March 13, 2012 -- My Special Girl, an 11-year-old red thoroughbred, will soon deliver her first foal, and anyone with an Internet connection can witness the live birth via the live Foal Cam in her stall at the neonatal intensive care unit at Penn Vet's New Bolton Center outside Philadelphia.
So far, tens of thousands around the world have visited the site, and once the little one arrives, the public is invited to participate in a naming contest.
The mare, a former race horse and surrogate mother, was due in mid-March after a typical 340 days, but because gestation length is unpredictable in the world of horses, the foal could be born in 10-and-a-half months or 13 months.
In horses, birth takes place quickly and usually at night, so the foal can escape from potential predators. The foal will stand up and nurse within the first hour and can trot and canter by the next day. The newborn's legs are almost as long -- up to 90 percent as long -- as the adult parent.
Equine fertility is also different from human reproduction, so experts from the University of Pennsylvania's Medical School are working alongside veterinarians to perfect in vitro fertilization in the lucrative field of horse breeding.
Penn Vet is one of only a handful of veterinary hospitals in the United States that is pioneering a procedure that is successfully used to treat infertility in humans -- intracytoplasmic sperm injection, where a single sperm is injected into a mature egg. Within eight days, the developed embryo is implanted into a surrogate mare.
"It's a very technical procedure and it's different in horses than in humans," said Regina Turner, associate professor of large animal reproduction at the New Bolton Center. "It takes a big financial investment and technical expertise."
"In horses, IVF -- mixing sperm and egg in a dish -- just doesn't work very well," she said. "There has been a lot of research with abysmal results."
Human and rat fertilization occurs easily in IVF, but horse sperm has to mature in a process known as capacitation.
"There is a whole different signaling mechanism in a stallion's sperm," Turner said.
My Special Girl's foal was conceived with a donor egg and the frozen sperm of a dead stallion, both from New Bolton Center. Her foal will be the first at Penn Vet.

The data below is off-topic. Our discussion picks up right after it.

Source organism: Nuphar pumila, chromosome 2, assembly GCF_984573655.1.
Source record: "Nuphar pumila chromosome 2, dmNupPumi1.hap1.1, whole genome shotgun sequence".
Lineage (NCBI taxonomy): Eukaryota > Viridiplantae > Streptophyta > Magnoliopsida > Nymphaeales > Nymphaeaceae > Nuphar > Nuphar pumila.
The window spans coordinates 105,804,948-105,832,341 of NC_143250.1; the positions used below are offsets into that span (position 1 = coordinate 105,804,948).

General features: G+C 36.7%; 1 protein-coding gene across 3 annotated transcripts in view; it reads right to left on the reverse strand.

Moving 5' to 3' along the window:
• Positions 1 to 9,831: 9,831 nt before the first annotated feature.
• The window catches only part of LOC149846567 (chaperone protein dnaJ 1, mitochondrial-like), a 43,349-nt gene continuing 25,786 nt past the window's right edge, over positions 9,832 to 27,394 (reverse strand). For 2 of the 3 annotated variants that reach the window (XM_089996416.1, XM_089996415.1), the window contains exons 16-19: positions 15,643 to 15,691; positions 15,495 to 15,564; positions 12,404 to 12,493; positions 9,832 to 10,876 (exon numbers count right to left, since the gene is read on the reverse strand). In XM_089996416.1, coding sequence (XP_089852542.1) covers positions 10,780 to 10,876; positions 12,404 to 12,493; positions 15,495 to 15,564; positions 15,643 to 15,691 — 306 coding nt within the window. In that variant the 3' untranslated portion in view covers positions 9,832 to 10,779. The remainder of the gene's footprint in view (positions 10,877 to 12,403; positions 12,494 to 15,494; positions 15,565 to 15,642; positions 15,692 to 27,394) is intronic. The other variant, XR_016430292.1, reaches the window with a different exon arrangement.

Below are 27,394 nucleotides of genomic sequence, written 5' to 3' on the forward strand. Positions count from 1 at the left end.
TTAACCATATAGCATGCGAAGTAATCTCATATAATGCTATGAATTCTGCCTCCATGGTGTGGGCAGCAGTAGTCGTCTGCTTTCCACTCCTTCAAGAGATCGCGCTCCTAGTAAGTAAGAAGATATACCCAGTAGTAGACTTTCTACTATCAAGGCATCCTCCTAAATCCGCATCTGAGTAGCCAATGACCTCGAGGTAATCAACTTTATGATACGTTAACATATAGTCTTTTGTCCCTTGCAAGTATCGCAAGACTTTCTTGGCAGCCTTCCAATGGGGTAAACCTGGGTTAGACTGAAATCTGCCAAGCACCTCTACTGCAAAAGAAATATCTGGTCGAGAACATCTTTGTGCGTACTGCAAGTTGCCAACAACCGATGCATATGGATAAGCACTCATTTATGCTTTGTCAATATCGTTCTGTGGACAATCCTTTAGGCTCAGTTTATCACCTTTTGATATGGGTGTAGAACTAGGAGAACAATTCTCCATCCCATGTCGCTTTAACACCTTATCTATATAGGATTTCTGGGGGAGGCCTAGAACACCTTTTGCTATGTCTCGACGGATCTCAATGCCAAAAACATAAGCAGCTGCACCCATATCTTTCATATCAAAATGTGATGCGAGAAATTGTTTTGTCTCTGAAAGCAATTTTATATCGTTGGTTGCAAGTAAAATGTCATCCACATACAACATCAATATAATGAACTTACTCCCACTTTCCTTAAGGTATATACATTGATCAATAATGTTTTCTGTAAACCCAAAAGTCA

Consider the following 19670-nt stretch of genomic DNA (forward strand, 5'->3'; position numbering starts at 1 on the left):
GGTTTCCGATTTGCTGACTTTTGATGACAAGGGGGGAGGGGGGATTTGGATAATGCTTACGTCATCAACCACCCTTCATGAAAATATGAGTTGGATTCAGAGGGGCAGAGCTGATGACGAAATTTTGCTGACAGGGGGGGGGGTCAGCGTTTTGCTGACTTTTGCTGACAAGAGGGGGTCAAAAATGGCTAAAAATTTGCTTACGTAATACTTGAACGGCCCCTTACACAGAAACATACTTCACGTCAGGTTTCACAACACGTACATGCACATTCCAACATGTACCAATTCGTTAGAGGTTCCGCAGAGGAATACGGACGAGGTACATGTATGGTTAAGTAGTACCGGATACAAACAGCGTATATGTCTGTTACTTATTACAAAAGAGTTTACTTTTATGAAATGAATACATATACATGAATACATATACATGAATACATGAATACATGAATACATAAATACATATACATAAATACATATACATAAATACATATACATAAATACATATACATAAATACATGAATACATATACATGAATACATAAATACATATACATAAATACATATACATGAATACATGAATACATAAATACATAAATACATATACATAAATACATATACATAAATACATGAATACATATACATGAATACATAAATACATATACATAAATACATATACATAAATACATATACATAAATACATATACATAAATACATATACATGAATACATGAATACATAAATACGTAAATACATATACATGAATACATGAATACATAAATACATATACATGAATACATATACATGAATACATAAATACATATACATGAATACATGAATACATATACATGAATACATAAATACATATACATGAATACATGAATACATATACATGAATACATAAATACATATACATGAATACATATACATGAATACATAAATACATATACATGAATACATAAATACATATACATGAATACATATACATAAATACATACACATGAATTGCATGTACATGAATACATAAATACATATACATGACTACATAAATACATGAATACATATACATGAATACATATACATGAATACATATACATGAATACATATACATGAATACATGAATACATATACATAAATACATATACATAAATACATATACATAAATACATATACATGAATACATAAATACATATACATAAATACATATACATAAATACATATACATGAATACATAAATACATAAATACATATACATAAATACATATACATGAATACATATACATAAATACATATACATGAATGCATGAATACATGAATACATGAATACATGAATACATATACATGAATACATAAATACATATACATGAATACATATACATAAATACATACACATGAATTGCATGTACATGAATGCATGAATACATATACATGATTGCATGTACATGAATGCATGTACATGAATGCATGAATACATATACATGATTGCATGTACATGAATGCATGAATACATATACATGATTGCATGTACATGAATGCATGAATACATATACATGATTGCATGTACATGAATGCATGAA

Turner worked closely with Matthew "Tex" VerMilyea, director of the Assisted Reproductive Technology and Andrology Laboratory at Penn Fertility Care at the University of Pennsylvania.
"ICSI is very commonly used in the human field when we treat infertility cases when there are low sperm numbers of poor morphology or poor motility," said VerMilyea. "We use the procedure to bypass the natural binding of the sperm to the egg."
In conventional IVF, egg and sperm are placed in a Petri dish and fertilization takes place. But in ICSI, a needle pierces the egg, or zona pellucida, to deliver the sperm. But in some animal eggs, the needle can damage the shell.
"A horse egg is much more elastic than a human egg and you can't just shove in the needle, so I use a laser," he said. "It makes a couple of holes to give a head start for implantation to occur."
Typically, animal research, especially in the area of IVF, has helped advance human medicine, but here the tail is wagging the horse.
"A lot of things were done in rabbits and mice as well as monkeys and that has transitioned over to what we do on the human side of things," VerMilyea said. "But the horse is a different beast. Assisted reproduction is a bit more delicate and the massive size of the animal makes things all the more challenging."
ICSC can be used for race horses to continue the legacy of winning stallions or for mares that might have a blockage in the oviducts or a severe infection of the uterus or a tear in the cervix from a previous foal.
The sperm from a valuable stallion can be frozen and kept in storage tanks and, even years after its death, vets can retrieve a small amount to use for fertilization.
"There is a limited amount, and when you breed a mare the standard way you can use quite a bit each time," VerMilyea said. "With ICSI, you can shave off a tiny bit in a frozen dose, almost like a drop, and use a single sperm to inject into the egg. It extends the sperm."
My Special Girl was donated when she was 3 or 4 to the New Bolton Center, "probably because she was not very fast," and is part of its "teaching herd," said Turner.
She and 14 other mares are used for student vets who are learning to do physical exams.
"The mares are selected for their sweet temperaments and patience," she said. "You need a calm horse to put on the halter and handle them and walk them."
As the ICSI technology takes off, breeders could pay $6,000 to $8,000 for the procedure, according to Turner.
"Breeding is a big deal in horses," she said. "It's one of the few domestic species where babies are worth enough to justify a technique like this."